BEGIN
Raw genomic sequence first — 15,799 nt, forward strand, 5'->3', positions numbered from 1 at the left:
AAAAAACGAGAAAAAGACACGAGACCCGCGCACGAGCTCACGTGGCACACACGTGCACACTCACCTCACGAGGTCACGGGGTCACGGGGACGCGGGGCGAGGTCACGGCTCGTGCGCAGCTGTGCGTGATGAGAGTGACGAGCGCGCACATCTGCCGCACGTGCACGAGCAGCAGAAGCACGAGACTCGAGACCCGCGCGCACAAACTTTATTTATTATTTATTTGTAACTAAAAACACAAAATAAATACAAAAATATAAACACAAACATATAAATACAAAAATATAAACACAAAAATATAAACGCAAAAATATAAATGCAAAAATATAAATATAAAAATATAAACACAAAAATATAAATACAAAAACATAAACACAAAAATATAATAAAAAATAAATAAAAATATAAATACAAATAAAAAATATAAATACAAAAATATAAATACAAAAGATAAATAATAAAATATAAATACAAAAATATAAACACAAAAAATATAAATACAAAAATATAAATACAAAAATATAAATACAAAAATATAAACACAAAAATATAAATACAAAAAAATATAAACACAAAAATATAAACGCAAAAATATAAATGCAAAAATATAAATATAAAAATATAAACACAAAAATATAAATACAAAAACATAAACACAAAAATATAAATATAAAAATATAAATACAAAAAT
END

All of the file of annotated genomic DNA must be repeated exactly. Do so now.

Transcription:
Raw genomic sequence first — 15,799 nt, forward strand, 5'->3', positions numbered from 1 at the left:
AAAAAACGAGAAAAAGACACGAGACCCGCGCACGAGCTCACGTGGCACACACGTGCACACTCACCTCACGAGGTCACGGGGTCACGGGGACGCGGGGCGAGGTCACGGCTCGTGCGCAGCTGTGCGTGATGAGAGTGACGAGCGCGCACATCTGCCGCACGTGCACGAGCAGCAGAAGCACGAGACTCGAGACCCGCGCGCACAAACTTTATTTATTATTTATTTGTAACTAAAAACACAAAATAAATACAAAAATATAAACACAAACATATAAATACAAAAATATAAACACAAAAATATAAACGCAAAAATATAAATGCAAAAATATAAATATAAAAATATAAACACAAAAATATAAATACAAAAACATAAACACAAAAATATAATAAAAAATAAATAAAAATATAAATACAAATAAAAAATATAAATACAAAAATATAAATACAAAAGATAAATAATAAAATATAAATACAAAAATATAAACACAAAAAATATAAATACAAAAATATAAATACAAAAATATAAATACAAAAATATAAACACAAAAATATAAATACAAAAAAATATAAACACAAAAATATAAACGCAAAAATATAAATGCAAAAATATAAATATAAAAATATAAACACAAAAATATAAATACAAAAACATAAACACAAAAATATAAATATAAAAATATAAATACAAAAAT